The core of the buddhist disciplines is putting it into practice. There are many approaches to buddhist philosophy and science: the eightfold path, the seven-step method for developing radical compassion, the six perfectionizers, the five yogic stages, the four noble truths, the three principal paths, the two collections, and developing single-pointed concentration, to name but a few. As many as there are approaches to practice, there are presented even more ways of discussing them: teaching, admonishing, and encouraging alike.
I’ve spent weeks parsing through the Platform Sutra, a text which cannot be apprehended with the intellect alone. Master Huineng has an unconventional approach of inventing creative new definitions for established buddhist terminology, and providing wildly heterodox explanations for his unique interpretations of classical buddhist teachings. He leaves his students in a state of shock and instability. Dumbfounded, the disciples are susceptible to the “direct teaching”: a method which overwhelms the intellect altogether and puts one in a state of nonconceptual awareness, thus experiencing a nondual state of consciousness.
Buddhist practices, whether they be gradual or direct (or neither), are intended to trigger this awestruck state of nondual, nonconceptual awareness. Major realizations however are not caused, rather they are cessations; not an acquisition of something, but a stopping of mistaken perspectives. With the Guanyin session, we’ve started to sample this process, and get a taste for subsuming the intellect in practice to realize a deeper fundamental state of mind.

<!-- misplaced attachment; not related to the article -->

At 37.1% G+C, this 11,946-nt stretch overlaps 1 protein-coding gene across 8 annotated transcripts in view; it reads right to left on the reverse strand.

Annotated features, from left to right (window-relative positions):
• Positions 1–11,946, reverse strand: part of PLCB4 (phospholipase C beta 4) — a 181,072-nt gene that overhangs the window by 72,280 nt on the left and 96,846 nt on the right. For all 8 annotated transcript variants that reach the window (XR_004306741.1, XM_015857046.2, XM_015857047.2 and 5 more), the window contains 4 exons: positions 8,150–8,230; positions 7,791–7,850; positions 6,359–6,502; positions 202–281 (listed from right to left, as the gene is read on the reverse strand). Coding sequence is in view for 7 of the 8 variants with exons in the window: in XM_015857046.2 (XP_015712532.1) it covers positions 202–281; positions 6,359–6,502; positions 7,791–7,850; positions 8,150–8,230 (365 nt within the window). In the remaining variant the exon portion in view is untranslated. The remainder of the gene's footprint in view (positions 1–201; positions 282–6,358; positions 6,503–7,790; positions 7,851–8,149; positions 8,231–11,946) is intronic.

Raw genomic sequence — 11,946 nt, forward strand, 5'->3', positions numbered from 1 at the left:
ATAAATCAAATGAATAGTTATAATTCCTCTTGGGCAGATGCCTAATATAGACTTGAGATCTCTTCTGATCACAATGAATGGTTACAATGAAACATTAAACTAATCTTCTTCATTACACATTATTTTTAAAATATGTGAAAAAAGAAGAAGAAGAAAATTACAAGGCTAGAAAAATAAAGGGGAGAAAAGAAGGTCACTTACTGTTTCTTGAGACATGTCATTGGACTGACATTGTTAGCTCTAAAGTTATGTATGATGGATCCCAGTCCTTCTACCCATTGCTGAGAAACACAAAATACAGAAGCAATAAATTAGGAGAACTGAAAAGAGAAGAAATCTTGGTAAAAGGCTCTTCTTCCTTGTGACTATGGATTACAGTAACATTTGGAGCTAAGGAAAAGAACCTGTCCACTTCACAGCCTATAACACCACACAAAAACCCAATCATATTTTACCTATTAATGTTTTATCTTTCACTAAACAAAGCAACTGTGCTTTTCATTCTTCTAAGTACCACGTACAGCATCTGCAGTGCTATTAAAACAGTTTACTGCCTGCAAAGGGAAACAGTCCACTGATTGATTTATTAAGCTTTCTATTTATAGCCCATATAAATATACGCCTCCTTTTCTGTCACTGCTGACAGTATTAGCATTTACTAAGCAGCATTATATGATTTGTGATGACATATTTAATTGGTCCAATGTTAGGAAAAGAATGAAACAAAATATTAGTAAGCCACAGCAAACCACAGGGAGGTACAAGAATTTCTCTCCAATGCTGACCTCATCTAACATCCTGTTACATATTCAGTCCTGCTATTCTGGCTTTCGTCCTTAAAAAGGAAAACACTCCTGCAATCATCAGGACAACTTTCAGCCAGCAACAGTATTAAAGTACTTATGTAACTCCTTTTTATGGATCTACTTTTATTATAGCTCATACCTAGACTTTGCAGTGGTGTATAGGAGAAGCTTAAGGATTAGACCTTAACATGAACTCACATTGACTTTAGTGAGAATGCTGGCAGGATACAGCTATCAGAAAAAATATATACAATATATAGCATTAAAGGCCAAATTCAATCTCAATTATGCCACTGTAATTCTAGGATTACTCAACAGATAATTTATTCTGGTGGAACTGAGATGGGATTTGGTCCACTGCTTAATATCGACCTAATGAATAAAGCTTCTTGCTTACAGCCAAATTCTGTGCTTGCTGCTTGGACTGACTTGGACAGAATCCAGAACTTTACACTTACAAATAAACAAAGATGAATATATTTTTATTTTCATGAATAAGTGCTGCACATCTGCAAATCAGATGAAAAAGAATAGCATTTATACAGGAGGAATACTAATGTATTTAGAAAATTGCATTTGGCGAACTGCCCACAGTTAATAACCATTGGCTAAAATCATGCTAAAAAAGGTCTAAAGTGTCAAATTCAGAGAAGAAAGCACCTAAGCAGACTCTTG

One purpose of ritual is to overwhelm the senses and wear down the conceptual mind’s need to grasp and order the outside world. In the Buddha Hall, we are overwhelmed with bright lights and thousands of golden Buddha images. In the ceremony, repeated twice each day, we rhythmically chant fantastical stories of the enlightened beings’ capacity to save suffering creatures from torment. We beg them to rescue us, and chant their powerful names until we lose track of ordinary time and space.
Of course, the Buddhas cannot really save us; they can only teach us how to save ourselves. Thus we practice the techniques taught to us: keeping a commitment to morality, a willingness to help others, an urgency to drop confusion and affliction, the desire for higher knowledge and wisdom, and–crucially–to trigger nonconceptual, nondual awareness. This final step is the main event, for which all the other practices and teachings can merely provide support. The ceremonies and meditations only function when the heart is consumed with love and compassion for others, and the mind is open to extraordinary possibilities for consciousness.
This is why we enter the Buddha Hall each day and chant the sadhanas and mantras. We deepen our resolve, demonstrate our commitment (primarily to our own selves), strengthen our capacity for altruism, and release our attachment to our personal comfort and self-importance. It is only under these conditions, in this crucible, that we can be open to powerful states of personal growth and transformation along the path of the Bodhisattva Buddhas’ ideal.